Urgent Need to Increase Use of Non-Drug Healthcare Recognized

Michele Maiers, DC, MPH, PhD, Executive Director of Research and Innovation | September 26, 2017

The public health impact of the opioid abuse epidemic continues to astound. The White House Commission on Combating Drug Addiction and the Opioid Crisis issued initial recommendations to address the opioid abuse problem.

While the public health impact of the opioid abuse epidemic is well recognized, its impact continues to astound. Recent data from the Centers for Disease Control and Prevention indicate that opioid drugs are not only killing 142 Americans each day, but are shortening the overall lifespan of US citizens. Drug overdoses reduce the life expectancy of an American born in 2015 by 3.5 months, compared to someone born 15 years earlier. Opioids specifically account for 2.5 of those months.

The White House Commission on Combating Drug Addiction and the Opioid Crisis recently issued an initial report of recommendations to address the opioid abuse problem, and include: 

  • Increasing the capacity of treatment facilities for substance abuse
  • Mandating prescriber education initiatives in appropriate pain management
  • Enhancing data sharing among state-based prescription drug monitoring programs
  • Enforcing the Mental Health Parity and Addiction Equity Act, to ensure health plans cannot impose less favorable benefits for those with mental health or substance use diagnoses

Of interest to complementary and integrative health care providers, it also suggests the need for a more thorough examination of the benefit of alternative pain management strategies. This presents an important opportunity for advocating the role of chiropractic, acupuncture, massage and other treatments as effective, safe, non-drug therapies to treat pain.

Just this week, more than three dozen states’ Attorney Generals did exactly that in a letter submitted to the President and CEO of America’s Health Insurance Plans. They asked that plans review payment and coverage policies to ensure they prioritize non-opioid pain management options over opioid prescriptions for chronic, non-cancer pain. Pointedly, they state that opioids provide “no substantial [evidence for] maintenance of pain relief or improved function over long periods of time”, and that if taken for longer than three months, are “ineffective and can be life-threatening”. Specifically, the letter advocates the use of physical therapy, acupuncture, massage and chiropractic care.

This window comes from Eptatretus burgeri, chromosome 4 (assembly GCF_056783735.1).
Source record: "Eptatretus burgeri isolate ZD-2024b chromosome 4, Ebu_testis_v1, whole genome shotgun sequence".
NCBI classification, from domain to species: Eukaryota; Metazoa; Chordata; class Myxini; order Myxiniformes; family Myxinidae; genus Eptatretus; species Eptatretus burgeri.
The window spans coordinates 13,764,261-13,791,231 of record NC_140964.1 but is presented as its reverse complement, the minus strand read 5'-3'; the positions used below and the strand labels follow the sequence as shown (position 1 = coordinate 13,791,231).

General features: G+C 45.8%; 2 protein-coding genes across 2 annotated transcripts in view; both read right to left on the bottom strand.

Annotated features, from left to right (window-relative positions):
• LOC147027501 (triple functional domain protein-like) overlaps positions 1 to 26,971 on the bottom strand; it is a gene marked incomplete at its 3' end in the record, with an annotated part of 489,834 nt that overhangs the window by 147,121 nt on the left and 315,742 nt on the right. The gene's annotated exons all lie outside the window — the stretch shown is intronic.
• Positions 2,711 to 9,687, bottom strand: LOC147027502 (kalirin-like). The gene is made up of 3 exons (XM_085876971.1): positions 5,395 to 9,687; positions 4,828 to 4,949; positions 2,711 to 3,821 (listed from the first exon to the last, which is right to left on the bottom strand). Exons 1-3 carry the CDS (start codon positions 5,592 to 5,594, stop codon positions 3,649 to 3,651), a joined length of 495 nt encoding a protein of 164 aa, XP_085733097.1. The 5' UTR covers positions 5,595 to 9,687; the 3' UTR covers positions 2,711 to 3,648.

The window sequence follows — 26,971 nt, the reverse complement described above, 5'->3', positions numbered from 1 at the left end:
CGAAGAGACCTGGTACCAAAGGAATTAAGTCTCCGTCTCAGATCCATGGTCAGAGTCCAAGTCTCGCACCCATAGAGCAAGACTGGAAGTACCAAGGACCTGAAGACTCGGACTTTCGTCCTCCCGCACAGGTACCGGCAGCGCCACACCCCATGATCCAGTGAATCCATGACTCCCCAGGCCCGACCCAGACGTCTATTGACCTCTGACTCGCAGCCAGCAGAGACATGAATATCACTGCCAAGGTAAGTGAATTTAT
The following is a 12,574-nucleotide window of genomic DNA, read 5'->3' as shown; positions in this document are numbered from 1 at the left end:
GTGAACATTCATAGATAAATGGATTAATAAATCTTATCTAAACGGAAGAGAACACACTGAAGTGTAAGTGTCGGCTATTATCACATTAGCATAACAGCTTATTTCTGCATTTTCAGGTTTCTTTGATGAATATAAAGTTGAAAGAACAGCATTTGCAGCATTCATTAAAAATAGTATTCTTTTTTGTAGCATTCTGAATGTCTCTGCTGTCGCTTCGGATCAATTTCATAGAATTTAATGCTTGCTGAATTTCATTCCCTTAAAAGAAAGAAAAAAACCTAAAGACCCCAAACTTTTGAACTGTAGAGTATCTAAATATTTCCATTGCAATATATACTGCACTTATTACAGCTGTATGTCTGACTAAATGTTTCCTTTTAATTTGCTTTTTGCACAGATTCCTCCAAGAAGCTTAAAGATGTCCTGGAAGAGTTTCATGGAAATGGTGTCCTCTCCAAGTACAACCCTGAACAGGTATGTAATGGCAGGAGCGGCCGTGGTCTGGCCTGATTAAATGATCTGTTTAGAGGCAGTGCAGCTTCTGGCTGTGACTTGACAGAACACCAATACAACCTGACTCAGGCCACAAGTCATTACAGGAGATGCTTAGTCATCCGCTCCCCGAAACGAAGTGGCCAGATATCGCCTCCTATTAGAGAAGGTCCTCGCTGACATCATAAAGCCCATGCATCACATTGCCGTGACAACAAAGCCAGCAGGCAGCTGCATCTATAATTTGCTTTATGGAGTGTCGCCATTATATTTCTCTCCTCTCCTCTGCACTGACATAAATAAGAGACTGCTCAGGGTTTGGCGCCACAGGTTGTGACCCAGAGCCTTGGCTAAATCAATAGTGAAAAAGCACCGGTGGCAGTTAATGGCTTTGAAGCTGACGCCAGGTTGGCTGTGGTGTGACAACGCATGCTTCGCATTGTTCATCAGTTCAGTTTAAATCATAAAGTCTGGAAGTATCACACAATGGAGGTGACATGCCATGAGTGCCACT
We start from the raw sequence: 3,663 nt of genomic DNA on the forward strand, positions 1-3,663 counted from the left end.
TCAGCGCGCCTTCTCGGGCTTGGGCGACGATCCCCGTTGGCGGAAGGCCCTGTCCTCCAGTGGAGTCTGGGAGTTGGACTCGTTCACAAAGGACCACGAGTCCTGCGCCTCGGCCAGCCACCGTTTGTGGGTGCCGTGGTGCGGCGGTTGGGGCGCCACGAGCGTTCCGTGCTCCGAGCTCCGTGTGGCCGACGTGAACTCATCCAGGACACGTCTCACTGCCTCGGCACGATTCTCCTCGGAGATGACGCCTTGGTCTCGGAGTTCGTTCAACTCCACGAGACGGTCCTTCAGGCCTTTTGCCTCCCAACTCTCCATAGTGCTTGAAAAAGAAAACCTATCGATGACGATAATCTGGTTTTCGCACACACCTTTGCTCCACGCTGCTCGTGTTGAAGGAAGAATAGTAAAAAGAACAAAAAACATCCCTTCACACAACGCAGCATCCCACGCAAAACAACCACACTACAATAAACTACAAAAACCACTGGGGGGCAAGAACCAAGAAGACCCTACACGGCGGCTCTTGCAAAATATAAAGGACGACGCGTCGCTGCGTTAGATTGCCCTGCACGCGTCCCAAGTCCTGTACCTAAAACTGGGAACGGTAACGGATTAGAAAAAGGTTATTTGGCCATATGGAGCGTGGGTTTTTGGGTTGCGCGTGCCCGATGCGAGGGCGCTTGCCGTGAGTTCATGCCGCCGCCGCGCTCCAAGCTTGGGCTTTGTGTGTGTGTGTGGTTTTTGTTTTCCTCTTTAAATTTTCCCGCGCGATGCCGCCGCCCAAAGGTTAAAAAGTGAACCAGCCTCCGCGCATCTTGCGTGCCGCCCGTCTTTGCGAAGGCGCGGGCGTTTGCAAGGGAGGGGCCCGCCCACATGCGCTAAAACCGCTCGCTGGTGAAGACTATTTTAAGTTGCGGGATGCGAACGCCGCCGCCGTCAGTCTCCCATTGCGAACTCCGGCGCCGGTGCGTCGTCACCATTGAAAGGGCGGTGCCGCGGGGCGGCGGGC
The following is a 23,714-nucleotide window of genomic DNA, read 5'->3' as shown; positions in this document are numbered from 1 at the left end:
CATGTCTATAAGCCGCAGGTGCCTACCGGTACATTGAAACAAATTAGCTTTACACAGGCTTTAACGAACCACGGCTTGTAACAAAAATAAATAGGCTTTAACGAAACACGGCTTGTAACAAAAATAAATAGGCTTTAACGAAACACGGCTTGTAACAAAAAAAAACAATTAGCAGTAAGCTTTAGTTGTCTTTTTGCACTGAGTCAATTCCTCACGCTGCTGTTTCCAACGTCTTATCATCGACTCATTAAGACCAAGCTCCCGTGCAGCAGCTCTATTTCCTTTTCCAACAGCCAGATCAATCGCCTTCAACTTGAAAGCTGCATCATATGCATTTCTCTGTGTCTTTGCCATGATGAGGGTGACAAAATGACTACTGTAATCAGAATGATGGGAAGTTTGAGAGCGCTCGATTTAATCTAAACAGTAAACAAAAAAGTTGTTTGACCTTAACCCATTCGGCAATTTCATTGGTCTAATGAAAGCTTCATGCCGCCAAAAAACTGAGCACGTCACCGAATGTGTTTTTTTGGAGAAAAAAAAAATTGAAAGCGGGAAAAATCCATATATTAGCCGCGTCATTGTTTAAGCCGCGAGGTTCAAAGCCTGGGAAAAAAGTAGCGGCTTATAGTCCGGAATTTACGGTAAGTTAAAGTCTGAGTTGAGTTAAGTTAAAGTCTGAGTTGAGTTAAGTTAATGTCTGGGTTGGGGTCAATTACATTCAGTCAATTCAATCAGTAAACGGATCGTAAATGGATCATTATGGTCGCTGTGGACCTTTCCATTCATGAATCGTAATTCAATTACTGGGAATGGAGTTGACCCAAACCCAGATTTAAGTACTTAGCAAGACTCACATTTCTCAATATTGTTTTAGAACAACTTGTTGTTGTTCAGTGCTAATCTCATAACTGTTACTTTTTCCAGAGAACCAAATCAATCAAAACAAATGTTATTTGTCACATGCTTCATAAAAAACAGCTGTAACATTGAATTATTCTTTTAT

Finally, the newest Gallup-Palmer College of Chiropractic study reports that 8 in 10 Americans prefer to use drug-free alternatives to pain management, before taking prescription painkillers. The nation’s focus on opioid abuse has finally seemed shift the dialogue toward drug-free pain treatment, and is appropriately pointing toward complementary and integrative care therapies as part of the solution. We find ourselves with a window of unprecedented opportunity to partner with others, and solve one of the most pressing healthcare crises in a generation. Join your local, state, and national professional and public health associations in bringing our voice to the conversation.

Source: The Northwestern Health Advocate, Michele Maiers, DC, MPH, PhD, Executive Director of Research and Innovation. You can reach Dr. Maiers at 952-888-4777 ext. 158.

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